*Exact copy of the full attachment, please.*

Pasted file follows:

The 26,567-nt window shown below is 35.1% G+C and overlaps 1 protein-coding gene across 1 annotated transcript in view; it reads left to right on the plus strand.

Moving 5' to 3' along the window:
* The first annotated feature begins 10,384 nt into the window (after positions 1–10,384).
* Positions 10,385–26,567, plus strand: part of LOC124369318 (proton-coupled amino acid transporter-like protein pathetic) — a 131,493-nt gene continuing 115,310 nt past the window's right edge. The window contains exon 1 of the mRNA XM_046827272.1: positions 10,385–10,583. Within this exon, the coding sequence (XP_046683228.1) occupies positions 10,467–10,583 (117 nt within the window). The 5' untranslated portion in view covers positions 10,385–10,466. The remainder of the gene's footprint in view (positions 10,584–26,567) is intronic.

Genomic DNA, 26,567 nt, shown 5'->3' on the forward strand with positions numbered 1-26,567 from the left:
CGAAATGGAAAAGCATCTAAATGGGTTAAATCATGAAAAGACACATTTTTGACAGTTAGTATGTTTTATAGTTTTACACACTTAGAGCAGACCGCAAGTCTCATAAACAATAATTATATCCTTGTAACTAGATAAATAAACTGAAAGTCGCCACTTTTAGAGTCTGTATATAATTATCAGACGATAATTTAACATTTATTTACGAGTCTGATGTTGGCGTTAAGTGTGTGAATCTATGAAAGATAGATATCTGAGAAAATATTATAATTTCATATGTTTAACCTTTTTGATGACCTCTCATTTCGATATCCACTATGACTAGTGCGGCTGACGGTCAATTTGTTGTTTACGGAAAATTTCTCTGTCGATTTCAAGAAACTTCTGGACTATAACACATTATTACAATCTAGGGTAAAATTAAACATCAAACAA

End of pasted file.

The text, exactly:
The 26,567-nt window shown below is 35.1% G+C and overlaps 1 protein-coding gene across 1 annotated transcript in view; it reads left to right on the plus strand.

Moving 5' to 3' along the window:
* The first annotated feature begins 10,384 nt into the window (after positions 1–10,384).
* Positions 10,385–26,567, plus strand: part of LOC124369318 (proton-coupled amino acid transporter-like protein pathetic) — a 131,493-nt gene continuing 115,310 nt past the window's right edge. The window contains exon 1 of the mRNA XM_046827272.1: positions 10,385–10,583. Within this exon, the coding sequence (XP_046683228.1) occupies positions 10,467–10,583 (117 nt within the window). The 5' untranslated portion in view covers positions 10,385–10,466. The remainder of the gene's footprint in view (positions 10,584–26,567) is intronic.

Genomic DNA, 26,567 nt, shown 5'->3' on the forward strand with positions numbered 1-26,567 from the left:
CGAAATGGAAAAGCATCTAAATGGGTTAAATCATGAAAAGACACATTTTTGACAGTTAGTATGTTTTATAGTTTTACACACTTAGAGCAGACCGCAAGTCTCATAAACAATAATTATATCCTTGTAACTAGATAAATAAACTGAAAGTCGCCACTTTTAGAGTCTGTATATAATTATCAGACGATAATTTAACATTTATTTACGAGTCTGATGTTGGCGTTAAGTGTGTGAATCTATGAAAGATAGATATCTGAGAAAATATTATAATTTCATATGTTTAACCTTTTTGATGACCTCTCATTTCGATATCCACTATGACTAGTGCGGCTGACGGTCAATTTGTTGTTTACGGAAAATTTCTCTGTCGATTTCAAGAAACTTCTGGACTATAACACATTATTACAATCTAGGGTAAAATTAAACATCAAACAA